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Tanya McKinney // assistant professor of biology, Xavier University, University of Alabama, Birmingham
McKinney was back at Xavier with the rest of the returning faculty on January 12. Phone service has been in and out, but she's home.
Within a few days, McKinney had word from her husband that both her home and workplace—Xavier is located in the heart of Orleans Parish in New Orleans—were flooded, and that 5 years of scientific research had been destroyed.
McKinney was creating mutant bacterial strains of Staphylococcus aureus, a bacterium that is the most common cause of food poisoning. "Although high salt concentrations kill most bacteria, S. aureus survives. If we could understand how, then we might be able to better control it."
She was investigating which staphylococcal genes are regulated in various salt concentrations. It was a time-consuming process, but by last summer's end, she finally had identified certain genes and constructed the necessary mutant strains to begin exploring the role of specific proteins. "I was very excited," she says, "but now I have to start over."
Every research scientist with frozen or refrigerated specimens lost all they had.
Many of McKinney's colleagues at Xavier—one of HHMI's long-time undergraduate science-education grantees—have reported similar losses. Every research scientist with frozen or refrigerated specimens lost all they had, says Elizabeth Barron, the university's vice president for academic affairs, and a lot of scientific equipment was damaged. Most heavily affected were faculty in the departments of biology and chemistry and the College of Pharmacy, says Tuajuanda Jordan, former associate vice president for academic affairs. "They will have to start over, though if their computers were not submerged, they should be able to save their data." Throughout the campus, however, floodwaters rose up to 6 feet, submerging the first floors of 39 buildings and destroying any computers situated there. The school also lost its central power plant.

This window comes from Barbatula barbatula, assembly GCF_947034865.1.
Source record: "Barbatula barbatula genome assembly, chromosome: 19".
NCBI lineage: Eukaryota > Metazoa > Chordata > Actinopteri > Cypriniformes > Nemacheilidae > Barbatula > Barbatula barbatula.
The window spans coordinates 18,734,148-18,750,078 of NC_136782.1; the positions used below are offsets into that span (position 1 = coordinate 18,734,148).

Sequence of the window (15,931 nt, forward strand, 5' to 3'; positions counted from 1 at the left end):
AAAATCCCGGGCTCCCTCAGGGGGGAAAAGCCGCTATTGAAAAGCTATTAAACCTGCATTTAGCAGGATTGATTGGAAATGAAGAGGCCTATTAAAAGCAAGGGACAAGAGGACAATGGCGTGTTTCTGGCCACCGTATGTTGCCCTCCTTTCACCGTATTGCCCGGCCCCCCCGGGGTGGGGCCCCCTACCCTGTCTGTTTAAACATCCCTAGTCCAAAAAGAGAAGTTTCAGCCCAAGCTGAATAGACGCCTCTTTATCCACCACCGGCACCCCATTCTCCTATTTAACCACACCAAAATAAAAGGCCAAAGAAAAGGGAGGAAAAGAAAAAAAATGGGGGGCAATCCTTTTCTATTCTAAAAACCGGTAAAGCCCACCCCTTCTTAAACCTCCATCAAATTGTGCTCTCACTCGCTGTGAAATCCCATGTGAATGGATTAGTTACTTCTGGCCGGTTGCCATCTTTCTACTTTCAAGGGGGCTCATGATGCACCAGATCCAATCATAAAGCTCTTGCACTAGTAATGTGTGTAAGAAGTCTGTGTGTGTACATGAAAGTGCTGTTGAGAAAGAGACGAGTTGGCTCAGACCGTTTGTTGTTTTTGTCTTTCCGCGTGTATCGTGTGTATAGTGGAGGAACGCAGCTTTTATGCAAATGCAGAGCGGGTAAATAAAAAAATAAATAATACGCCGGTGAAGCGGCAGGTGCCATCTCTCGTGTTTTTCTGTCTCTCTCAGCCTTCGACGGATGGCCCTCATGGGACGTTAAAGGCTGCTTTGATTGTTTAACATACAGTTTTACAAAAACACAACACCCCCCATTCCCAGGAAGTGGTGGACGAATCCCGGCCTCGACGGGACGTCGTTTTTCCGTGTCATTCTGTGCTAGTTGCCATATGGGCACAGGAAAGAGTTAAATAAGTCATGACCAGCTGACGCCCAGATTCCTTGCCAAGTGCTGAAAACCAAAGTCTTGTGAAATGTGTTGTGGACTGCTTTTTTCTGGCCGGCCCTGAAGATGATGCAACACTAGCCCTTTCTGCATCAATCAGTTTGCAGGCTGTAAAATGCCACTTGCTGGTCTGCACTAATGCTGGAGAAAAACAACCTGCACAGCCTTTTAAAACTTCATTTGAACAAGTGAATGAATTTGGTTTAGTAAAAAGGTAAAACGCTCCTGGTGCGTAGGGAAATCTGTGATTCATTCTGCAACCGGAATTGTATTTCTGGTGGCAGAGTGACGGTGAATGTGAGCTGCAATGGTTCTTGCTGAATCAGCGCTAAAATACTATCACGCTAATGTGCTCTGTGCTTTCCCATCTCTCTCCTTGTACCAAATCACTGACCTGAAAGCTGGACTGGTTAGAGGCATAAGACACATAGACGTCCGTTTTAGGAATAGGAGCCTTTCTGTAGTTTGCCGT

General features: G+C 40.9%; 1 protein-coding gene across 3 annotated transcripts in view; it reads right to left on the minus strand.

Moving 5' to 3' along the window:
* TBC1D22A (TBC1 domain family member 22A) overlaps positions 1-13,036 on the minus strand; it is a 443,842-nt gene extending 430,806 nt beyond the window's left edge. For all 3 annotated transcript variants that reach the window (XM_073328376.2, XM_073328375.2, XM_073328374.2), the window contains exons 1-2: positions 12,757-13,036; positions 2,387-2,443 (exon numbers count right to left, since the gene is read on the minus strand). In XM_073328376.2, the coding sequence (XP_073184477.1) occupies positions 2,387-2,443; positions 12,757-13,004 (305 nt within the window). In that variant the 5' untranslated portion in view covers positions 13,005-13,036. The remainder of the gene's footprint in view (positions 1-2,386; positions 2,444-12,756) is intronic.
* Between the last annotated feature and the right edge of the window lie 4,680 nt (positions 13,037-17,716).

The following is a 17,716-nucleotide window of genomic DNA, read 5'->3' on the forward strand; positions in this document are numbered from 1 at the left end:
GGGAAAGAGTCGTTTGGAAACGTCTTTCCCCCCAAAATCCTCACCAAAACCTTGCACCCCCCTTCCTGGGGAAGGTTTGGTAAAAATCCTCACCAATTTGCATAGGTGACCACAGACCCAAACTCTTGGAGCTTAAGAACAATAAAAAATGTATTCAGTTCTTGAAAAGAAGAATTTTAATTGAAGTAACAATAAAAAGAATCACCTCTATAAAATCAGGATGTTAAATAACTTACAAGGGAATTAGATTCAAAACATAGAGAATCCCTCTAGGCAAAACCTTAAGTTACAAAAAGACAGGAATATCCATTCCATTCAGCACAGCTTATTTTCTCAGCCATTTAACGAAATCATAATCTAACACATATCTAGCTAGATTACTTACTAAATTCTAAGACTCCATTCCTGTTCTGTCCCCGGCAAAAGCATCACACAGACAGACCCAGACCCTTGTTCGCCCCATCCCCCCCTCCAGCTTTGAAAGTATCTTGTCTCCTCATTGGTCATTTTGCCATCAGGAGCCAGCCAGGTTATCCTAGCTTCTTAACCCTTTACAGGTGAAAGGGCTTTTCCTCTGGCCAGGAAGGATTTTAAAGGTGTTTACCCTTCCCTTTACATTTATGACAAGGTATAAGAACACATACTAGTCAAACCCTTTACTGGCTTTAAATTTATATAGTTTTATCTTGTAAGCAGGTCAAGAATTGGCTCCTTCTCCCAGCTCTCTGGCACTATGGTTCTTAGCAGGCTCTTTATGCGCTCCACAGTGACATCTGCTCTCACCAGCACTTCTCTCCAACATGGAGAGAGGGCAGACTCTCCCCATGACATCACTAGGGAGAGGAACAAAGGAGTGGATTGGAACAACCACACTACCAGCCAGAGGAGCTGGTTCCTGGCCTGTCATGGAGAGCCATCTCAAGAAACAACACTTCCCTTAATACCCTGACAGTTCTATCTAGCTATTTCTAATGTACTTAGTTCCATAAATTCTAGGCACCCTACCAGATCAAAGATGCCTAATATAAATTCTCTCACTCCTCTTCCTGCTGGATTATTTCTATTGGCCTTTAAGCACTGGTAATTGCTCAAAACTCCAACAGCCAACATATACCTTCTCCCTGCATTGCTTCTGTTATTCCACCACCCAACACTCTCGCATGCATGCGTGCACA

Yet, Xavier stood to lose its most precious resource of all—its faculty. Without salaries or homes, most would be forced to find employment elsewhere. People at HHMI quickly grasped that problem, and within days of the storm, Hanna H. Gray, chairman of the Board of Trustees, conferred with Institute staff to see what they could do to help.
It is no surprise that HHMI zeroed in on Xavier, a historically black university that has received $7.6 million in HHMI grants since 1988. HHMI selects grantee institutions based on their success in sending students to medical school or graduate science programs—an area in which Xavier excels, says Peter J. Bruns, HHMI vice president for grants and special programs. "Xavier puts more African American undergraduates into medical school than any other college or university of any size in the country," he says. "And it ranks in the top 50 of all U.S. universities for graduating chemistry and physics majors."
Photo: Imke Lass